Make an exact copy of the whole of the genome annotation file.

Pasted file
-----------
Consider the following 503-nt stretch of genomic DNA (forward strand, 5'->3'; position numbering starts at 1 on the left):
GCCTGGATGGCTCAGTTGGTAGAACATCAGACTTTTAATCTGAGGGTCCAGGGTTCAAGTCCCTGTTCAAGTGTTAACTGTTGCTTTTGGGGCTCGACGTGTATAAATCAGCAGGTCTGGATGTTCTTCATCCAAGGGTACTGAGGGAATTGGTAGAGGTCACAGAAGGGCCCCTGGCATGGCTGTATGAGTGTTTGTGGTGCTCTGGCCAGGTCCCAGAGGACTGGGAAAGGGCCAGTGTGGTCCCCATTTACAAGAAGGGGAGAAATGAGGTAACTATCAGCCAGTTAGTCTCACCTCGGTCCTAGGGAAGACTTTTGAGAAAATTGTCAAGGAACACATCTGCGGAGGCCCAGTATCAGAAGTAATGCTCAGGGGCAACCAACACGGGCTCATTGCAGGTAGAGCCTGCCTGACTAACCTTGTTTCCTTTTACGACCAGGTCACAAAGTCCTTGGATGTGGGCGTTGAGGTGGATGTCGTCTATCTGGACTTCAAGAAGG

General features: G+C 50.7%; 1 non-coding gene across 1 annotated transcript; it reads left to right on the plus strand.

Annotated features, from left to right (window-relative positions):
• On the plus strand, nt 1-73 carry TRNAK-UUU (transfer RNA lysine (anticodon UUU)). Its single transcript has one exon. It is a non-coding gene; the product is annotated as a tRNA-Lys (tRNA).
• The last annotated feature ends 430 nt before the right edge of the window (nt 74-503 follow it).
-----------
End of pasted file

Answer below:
Consider the following 503-nt stretch of genomic DNA (forward strand, 5'->3'; position numbering starts at 1 on the left):
GCCTGGATGGCTCAGTTGGTAGAACATCAGACTTTTAATCTGAGGGTCCAGGGTTCAAGTCCCTGTTCAAGTGTTAACTGTTGCTTTTGGGGCTCGACGTGTATAAATCAGCAGGTCTGGATGTTCTTCATCCAAGGGTACTGAGGGAATTGGTAGAGGTCACAGAAGGGCCCCTGGCATGGCTGTATGAGTGTTTGTGGTGCTCTGGCCAGGTCCCAGAGGACTGGGAAAGGGCCAGTGTGGTCCCCATTTACAAGAAGGGGAGAAATGAGGTAACTATCAGCCAGTTAGTCTCACCTCGGTCCTAGGGAAGACTTTTGAGAAAATTGTCAAGGAACACATCTGCGGAGGCCCAGTATCAGAAGTAATGCTCAGGGGCAACCAACACGGGCTCATTGCAGGTAGAGCCTGCCTGACTAACCTTGTTTCCTTTTACGACCAGGTCACAAAGTCCTTGGATGTGGGCGTTGAGGTGGATGTCGTCTATCTGGACTTCAAGAAGG

General features: G+C 50.7%; 1 non-coding gene across 1 annotated transcript; it reads left to right on the plus strand.

Annotated features, from left to right (window-relative positions):
• On the plus strand, nt 1-73 carry TRNAK-UUU (transfer RNA lysine (anticodon UUU)). Its single transcript has one exon. It is a non-coding gene; the product is annotated as a tRNA-Lys (tRNA).
• The last annotated feature ends 430 nt before the right edge of the window (nt 74-503 follow it).